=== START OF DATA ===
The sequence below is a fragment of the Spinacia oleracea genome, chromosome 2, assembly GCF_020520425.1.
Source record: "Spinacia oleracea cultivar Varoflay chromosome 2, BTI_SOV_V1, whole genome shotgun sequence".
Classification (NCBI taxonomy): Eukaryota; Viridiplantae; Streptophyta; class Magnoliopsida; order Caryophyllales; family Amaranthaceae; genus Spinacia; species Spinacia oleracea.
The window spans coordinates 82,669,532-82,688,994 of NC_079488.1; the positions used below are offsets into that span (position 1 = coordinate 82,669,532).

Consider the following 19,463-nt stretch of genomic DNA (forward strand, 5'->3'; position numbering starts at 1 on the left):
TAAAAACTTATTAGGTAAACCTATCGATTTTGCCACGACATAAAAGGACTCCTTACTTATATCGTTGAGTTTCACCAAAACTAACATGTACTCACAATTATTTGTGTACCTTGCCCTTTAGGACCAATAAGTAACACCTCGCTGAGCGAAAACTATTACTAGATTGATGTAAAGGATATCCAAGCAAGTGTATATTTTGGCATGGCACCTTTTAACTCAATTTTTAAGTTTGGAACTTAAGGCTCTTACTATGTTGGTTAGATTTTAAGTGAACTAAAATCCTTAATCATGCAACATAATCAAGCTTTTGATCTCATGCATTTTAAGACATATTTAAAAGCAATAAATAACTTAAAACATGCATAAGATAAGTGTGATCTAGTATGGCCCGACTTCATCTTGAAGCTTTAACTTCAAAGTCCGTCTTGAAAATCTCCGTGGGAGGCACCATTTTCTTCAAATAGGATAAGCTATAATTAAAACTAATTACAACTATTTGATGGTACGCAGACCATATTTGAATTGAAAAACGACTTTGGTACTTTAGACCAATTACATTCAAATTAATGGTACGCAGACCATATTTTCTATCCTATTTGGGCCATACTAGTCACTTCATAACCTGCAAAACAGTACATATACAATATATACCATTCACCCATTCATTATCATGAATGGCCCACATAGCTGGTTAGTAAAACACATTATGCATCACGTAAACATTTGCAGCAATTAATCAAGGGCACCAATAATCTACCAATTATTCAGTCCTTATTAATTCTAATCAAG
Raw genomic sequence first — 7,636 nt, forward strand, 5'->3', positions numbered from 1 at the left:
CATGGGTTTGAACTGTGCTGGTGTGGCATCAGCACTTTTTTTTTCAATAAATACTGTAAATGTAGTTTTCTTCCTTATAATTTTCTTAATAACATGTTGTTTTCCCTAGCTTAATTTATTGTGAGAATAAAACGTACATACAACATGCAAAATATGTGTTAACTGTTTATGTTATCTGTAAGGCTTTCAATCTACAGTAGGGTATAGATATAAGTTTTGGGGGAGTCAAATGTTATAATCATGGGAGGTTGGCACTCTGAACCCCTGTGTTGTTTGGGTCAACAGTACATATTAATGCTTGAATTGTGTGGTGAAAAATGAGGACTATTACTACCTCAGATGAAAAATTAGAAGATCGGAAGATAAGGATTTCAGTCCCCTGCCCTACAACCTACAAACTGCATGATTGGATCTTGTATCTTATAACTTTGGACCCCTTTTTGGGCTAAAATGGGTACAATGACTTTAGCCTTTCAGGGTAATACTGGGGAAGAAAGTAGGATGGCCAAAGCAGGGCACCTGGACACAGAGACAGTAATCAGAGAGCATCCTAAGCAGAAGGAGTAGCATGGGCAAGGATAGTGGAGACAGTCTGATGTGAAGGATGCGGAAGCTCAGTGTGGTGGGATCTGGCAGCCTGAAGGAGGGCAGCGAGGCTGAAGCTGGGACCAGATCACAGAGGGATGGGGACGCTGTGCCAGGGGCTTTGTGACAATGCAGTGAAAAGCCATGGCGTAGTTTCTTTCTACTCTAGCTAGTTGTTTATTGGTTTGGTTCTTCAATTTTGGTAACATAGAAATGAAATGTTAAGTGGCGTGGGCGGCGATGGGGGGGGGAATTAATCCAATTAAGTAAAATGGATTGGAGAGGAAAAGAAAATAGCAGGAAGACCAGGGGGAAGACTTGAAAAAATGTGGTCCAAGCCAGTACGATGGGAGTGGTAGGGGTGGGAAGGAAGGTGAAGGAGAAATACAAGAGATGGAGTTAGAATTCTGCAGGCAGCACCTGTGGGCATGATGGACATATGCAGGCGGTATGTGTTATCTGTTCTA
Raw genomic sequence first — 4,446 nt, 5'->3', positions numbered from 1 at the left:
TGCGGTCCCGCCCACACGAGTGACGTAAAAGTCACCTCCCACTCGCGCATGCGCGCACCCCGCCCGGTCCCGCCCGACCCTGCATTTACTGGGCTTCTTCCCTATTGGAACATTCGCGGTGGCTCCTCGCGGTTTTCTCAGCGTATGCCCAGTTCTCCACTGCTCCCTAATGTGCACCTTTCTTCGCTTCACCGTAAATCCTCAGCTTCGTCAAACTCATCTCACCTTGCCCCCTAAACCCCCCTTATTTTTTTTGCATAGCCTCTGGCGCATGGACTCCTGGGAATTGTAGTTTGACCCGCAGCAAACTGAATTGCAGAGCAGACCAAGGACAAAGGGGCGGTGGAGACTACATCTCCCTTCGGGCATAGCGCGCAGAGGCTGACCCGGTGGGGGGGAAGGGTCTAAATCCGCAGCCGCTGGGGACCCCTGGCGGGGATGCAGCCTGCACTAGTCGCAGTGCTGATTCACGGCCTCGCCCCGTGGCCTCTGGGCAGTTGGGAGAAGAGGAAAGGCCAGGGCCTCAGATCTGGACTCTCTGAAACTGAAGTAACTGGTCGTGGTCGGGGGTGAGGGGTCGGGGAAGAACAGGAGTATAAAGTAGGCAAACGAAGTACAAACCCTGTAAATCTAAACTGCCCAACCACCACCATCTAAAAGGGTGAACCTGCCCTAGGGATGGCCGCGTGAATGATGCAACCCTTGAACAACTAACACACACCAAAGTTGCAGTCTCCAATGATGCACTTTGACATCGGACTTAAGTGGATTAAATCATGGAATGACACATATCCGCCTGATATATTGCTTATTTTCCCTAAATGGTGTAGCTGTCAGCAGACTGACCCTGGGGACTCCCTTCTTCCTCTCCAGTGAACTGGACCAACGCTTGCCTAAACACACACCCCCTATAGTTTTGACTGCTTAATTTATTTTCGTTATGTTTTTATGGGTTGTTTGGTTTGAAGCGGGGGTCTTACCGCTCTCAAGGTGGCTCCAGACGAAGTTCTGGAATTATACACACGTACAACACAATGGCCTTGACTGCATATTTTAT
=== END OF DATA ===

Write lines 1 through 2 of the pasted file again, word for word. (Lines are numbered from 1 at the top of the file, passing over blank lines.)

The sequence below is a fragment of the Spinacia oleracea genome, chromosome 2, assembly GCF_020520425.1.
Source record: "Spinacia oleracea cultivar Varoflay chromosome 2, BTI_SOV_V1, whole genome shotgun sequence".